It was never going to end well for the clan. Its forces kept up the fight for over six months, but were eventually pushed back to the outskirts of Kagoshima, their capital city. There, on 24 September, the last surviving 500 samurai and retainers were backed into a corner by around 30,000 imperial troops.
By the next morning, just 40 Shimazu soldiers were still standing. Rather than surrender, they emerged from their defensive positions and charged towards the Imperial forces, only to be gunned down before they got close enough to use their swords.
That story retains an immediacy in this part of Japan, partly because of the way it resonates with a more recent historical event. It was from Kyushu in 1944 and 1945 that the special attack squadrons of the Japanese air force the kamikaze took off on their suicide missions, heading towards the US fleet south of Okinawa.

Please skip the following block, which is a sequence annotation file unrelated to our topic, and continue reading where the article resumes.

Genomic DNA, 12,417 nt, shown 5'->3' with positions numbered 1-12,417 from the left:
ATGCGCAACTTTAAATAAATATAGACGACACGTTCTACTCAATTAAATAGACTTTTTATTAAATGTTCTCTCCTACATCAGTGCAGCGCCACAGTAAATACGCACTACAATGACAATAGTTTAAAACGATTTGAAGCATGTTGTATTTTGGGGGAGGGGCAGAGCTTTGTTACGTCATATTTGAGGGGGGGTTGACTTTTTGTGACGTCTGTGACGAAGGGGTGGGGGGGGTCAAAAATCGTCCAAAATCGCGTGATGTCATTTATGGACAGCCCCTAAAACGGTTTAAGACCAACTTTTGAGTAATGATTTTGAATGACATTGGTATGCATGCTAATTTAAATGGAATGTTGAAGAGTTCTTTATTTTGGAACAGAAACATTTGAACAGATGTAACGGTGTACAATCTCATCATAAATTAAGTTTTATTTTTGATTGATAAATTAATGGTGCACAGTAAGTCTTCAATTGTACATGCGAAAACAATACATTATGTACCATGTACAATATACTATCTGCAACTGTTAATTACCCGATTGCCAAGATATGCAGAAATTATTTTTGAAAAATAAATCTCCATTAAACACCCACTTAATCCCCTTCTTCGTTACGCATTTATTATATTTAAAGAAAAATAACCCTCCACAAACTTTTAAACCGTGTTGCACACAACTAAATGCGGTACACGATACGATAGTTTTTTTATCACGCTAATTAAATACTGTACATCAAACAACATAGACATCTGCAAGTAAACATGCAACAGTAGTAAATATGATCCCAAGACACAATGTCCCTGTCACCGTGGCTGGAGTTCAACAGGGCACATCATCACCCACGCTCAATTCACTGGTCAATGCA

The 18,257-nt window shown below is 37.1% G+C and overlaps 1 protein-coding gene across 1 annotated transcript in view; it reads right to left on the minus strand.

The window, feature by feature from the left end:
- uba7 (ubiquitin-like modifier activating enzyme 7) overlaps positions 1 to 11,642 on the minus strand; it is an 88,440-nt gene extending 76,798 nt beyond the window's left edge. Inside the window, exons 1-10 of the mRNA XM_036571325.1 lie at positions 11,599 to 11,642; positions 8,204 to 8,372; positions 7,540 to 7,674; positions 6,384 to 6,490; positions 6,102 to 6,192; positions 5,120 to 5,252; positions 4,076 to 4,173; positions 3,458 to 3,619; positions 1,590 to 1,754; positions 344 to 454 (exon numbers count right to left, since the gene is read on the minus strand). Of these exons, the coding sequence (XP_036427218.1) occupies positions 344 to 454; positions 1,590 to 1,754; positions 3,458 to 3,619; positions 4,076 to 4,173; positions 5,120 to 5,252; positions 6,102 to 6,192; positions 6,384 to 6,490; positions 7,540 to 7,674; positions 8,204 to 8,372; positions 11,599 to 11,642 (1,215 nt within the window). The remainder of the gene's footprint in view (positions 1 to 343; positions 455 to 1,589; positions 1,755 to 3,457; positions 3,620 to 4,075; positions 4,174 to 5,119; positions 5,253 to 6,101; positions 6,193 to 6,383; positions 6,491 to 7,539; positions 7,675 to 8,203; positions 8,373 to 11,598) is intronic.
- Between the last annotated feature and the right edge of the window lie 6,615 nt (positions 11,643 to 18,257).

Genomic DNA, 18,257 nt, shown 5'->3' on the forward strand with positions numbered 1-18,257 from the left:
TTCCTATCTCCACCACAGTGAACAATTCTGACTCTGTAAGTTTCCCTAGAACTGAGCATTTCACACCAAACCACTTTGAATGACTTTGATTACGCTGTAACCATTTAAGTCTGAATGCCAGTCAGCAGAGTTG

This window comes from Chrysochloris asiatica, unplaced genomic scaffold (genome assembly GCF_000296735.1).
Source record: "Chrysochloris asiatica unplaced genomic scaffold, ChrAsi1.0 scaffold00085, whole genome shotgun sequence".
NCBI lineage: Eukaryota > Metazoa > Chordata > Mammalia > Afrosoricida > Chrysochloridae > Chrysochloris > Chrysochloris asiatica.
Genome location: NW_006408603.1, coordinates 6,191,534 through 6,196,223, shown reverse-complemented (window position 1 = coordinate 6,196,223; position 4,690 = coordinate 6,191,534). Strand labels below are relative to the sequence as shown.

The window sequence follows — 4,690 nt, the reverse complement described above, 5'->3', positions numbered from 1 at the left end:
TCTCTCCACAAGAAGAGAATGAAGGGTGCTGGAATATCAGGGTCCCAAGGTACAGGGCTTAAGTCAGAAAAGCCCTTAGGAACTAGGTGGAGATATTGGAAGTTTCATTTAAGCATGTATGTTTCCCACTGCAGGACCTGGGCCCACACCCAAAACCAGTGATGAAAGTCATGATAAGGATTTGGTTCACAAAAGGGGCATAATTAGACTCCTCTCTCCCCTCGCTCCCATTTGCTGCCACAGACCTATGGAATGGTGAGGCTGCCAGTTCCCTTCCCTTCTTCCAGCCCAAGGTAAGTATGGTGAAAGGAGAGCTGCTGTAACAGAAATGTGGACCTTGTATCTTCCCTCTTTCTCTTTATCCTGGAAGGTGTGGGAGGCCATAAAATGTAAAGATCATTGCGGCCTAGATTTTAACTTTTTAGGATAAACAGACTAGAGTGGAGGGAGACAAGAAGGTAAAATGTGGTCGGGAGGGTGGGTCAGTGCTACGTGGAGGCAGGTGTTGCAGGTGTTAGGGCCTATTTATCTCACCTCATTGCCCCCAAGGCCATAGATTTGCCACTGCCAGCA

Drive from Chiran's samurai houses into the centers of town and the road is flanked by ishidoro (stone lanterns) 1,036 of them each commemorating a pilot who flew from the airbase here to press home an attack.
The lanterns end at the Special Attack Peace Hall a museum dedicated to the kamikaze. Outside, in front of a preserved fighter plane complete with rising sun insignia, Japanese teenagers pose for each other¹s cameras, laughing and joking in the sunshine, arms outstretched in a parody of a flying aeroplane.
Their levity is not repeated inside the Peace Hall. Here, visitors stand in reverend silence, audio-guides sealing them off from the outside world, as they stare at serried ranks of photos of youthful pilots whose final flight was made from the airbase that occupied this site.